Work-study is an employment program based on financial need as determined by FAFSA. Funds are awarded as part of your total financial aid package. You need to meet the following criteria to be awarded work-study:
- Answer ‘Yes” to the FAFSA Question: “Are you interested in being considered for work-study?”
- Submit the FAFSA by the priority date (February 15)
- Enroll at least half-time for Perry Idaho Work Study awards (minimum of 6 undergraduate credits)
- Have demonstrated financial need as determined by the FAFSA
Work-study funding is limited, so if you have questions about your eligibility, contact the Boise State Financial Aid Office.
- Work-study funding does not disburse to your student account to pay your fees
- You will earn a paycheck every two weeks
- You may earn wages up to the amount offered in work-study funding. After that, you may discontinue working or your employer may choose to pay them from a different funding source.
- Paycheck amounts vary based on wage offered by your employer and number of hours worked
- You must be enrolled in a minimum of six credits each term to work in a work-study position
- Unused funds can not be carried over to the next academic year
- You can apply your work-study award to any student job. Log onto BroncoJobs to review all current student job listings.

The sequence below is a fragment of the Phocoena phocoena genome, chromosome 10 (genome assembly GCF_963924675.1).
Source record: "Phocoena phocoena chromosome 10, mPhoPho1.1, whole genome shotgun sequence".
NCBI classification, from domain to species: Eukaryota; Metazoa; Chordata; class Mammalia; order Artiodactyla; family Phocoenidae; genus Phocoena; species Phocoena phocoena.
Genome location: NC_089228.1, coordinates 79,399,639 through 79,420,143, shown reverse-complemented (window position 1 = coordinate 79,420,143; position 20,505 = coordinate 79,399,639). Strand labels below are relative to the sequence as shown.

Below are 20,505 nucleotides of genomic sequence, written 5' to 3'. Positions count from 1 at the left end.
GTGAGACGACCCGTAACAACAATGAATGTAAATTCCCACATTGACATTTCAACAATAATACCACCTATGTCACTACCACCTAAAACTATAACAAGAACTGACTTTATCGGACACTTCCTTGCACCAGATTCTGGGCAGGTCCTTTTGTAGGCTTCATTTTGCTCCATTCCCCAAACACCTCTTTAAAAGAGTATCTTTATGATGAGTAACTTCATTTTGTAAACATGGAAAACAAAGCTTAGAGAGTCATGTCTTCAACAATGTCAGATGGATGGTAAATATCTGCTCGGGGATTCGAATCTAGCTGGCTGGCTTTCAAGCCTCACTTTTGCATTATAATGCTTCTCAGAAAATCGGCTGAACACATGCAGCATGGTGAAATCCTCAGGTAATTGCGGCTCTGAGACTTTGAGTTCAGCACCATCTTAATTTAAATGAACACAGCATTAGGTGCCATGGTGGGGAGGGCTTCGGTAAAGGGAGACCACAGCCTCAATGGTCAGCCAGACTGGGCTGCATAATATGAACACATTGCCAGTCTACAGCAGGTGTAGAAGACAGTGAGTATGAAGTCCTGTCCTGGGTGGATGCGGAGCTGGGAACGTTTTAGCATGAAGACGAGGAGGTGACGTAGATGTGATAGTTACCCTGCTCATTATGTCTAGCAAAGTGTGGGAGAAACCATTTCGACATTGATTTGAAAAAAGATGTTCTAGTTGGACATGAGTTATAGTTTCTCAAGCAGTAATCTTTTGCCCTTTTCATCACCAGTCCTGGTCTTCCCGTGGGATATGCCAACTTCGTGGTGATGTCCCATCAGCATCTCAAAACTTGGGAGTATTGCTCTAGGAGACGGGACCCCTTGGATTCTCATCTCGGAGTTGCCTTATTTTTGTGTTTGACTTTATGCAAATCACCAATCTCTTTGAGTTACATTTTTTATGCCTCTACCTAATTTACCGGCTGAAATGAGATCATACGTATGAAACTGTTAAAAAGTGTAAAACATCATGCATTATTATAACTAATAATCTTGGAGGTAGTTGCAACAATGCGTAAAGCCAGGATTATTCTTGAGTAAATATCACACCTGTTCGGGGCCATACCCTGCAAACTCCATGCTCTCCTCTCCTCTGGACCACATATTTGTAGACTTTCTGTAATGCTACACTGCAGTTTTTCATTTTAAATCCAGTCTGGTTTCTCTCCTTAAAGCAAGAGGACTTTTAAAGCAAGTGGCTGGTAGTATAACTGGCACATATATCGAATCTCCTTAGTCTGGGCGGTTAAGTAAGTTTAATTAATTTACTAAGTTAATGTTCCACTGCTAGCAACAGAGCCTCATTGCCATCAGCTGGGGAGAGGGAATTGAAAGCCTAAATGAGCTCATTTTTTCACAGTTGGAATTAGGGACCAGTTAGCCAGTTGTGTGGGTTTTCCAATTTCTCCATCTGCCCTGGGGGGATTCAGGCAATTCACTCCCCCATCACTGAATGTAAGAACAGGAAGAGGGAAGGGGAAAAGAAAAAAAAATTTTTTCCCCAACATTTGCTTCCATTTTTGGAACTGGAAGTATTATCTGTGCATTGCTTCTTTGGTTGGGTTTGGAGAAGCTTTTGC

- You should look for on-campus employment as soon as you receive your work-study award. Many positions are filled in mid-to- late August, however jobs are posted throughout the year.
- If you have not found a student position by September 30, your work-study award will be canceled. If you find a job later and still want to use work-study funds, contact the Financial Aid Office and to inquire about award reinstatement. Reinstatement is dependent on available funding.
- The Career Center can help you find a job using BroncoJobs, resume and cover letter assistance, and tips for improving your interviewing skills.
- With work-study, you may apply for special jobs open only to students with a work-study award.
- Work-study earnings are deducted from your income on next year’s FAFSA. You could be eligible for more aid.
- Campus employers make your education a priority and design work schedules around classes.
- Your job is convenient – easier to get to work on campus between classes.
- Earn valuable work experience and build your resume with professional experience.
- FICA tax is not deducted from earnings, so take home pay is often more than a comparable off-campus wage.
- Like any other financial aid award, work-study is an option rather than a requirement: you do not have to pursue employment, employment is not guaranteed, and there is no penalty for declining this part of your award package.
- Work study jobs are limited to no more than 20 hours per week during school. However, a student can work up to 9 additional hours so long as the additional wages come from departmental funds.
- Declining your work-study award may make you more eligible for education loans; or canceling subsidized loans may make you eligible for work-study funds. Contact our office to discuss your options.
- Students are ineligible to work during regularly scheduled class hours.
- View Financial Aid Dates and Deadlines for information about when students may begin working each year.